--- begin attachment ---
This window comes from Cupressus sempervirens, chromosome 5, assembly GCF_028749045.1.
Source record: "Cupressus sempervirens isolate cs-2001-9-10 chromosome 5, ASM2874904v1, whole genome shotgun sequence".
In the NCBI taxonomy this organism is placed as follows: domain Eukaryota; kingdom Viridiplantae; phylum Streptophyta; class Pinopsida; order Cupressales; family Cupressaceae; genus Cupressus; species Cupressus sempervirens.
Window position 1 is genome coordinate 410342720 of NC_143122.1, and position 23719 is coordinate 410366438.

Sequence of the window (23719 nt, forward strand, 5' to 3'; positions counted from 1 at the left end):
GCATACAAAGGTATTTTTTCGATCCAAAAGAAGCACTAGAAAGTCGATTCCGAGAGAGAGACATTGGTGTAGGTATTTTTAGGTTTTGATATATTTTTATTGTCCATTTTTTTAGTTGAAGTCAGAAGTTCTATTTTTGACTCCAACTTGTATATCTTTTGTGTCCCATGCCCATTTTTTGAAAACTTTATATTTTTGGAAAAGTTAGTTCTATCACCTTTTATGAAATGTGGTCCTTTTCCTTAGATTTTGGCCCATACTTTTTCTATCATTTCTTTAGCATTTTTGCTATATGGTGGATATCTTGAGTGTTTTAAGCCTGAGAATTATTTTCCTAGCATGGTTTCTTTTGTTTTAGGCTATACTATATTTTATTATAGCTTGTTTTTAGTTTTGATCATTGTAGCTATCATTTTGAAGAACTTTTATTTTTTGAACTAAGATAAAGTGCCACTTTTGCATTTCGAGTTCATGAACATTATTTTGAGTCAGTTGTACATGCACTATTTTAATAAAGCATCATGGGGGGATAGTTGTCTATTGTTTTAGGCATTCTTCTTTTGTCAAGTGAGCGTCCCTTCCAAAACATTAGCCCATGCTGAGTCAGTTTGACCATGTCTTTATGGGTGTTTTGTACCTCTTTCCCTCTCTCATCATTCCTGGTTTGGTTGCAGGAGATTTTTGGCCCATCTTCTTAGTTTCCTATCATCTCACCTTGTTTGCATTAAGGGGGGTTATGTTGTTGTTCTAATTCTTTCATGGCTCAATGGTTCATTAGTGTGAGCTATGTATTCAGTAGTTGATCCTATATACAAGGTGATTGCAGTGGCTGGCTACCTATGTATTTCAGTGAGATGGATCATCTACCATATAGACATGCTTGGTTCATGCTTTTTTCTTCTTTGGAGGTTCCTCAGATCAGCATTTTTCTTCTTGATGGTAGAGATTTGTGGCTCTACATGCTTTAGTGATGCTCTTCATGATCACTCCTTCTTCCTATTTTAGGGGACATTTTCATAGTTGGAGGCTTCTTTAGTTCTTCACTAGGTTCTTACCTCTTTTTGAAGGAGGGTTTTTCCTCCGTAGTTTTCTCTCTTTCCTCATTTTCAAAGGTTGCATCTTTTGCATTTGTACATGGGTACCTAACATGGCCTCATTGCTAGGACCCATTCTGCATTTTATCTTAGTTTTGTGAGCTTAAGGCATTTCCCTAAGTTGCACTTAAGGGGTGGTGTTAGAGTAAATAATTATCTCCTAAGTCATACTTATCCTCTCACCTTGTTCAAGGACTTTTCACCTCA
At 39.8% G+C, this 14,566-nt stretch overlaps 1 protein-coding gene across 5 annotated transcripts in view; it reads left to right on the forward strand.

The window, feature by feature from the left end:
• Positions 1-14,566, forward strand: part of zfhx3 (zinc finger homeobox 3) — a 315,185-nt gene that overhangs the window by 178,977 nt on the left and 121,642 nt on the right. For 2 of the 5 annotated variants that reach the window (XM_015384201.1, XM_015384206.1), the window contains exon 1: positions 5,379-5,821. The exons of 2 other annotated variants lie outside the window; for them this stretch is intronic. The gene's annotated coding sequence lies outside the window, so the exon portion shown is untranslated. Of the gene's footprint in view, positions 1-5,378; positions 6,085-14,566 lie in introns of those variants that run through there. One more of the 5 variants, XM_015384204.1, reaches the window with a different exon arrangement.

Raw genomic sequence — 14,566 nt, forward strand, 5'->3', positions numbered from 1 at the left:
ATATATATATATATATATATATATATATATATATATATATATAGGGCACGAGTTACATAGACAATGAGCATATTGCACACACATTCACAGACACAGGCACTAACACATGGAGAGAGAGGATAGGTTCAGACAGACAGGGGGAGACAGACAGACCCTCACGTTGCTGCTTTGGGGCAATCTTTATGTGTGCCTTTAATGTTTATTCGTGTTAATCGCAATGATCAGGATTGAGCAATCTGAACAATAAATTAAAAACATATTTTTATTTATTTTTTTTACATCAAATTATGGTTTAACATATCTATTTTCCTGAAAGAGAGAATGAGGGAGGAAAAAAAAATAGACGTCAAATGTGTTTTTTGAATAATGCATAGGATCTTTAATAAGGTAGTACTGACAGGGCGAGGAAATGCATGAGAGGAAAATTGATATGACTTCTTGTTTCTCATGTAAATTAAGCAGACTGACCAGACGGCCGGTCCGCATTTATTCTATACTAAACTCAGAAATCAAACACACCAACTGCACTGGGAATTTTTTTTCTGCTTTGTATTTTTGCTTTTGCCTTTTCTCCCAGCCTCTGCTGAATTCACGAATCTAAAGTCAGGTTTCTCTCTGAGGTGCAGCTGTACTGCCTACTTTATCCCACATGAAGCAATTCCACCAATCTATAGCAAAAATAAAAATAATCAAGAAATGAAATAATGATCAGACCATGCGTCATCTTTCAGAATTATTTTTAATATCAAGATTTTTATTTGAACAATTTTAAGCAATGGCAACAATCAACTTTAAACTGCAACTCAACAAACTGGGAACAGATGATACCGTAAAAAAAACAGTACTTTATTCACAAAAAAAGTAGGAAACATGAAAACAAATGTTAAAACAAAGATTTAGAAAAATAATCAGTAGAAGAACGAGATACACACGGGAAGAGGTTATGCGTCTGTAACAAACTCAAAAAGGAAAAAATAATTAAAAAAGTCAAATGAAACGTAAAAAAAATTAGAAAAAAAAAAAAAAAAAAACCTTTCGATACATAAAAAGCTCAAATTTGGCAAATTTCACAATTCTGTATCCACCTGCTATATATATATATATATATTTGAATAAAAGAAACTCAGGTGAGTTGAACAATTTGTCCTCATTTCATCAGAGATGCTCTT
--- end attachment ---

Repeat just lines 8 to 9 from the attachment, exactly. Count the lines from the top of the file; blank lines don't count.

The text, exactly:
The window, feature by feature from the left end:
• Positions 1-14,566, forward strand: part of zfhx3 (zinc finger homeobox 3) — a 315,185-nt gene that overhangs the window by 178,977 nt on the left and 121,642 nt on the right. For 2 of the 5 annotated variants that reach the window (XM_015384201.1, XM_015384206.1), the window contains exon 1: positions 5,379-5,821. The exons of 2 other annotated variants lie outside the window; for them this stretch is intronic. The gene's annotated coding sequence lies outside the window, so the exon portion shown is untranslated. Of the gene's footprint in view, positions 1-5,378; positions 6,085-14,566 lie in introns of those variants that run through there. One more of the 5 variants, XM_015384204.1, reaches the window with a different exon arrangement.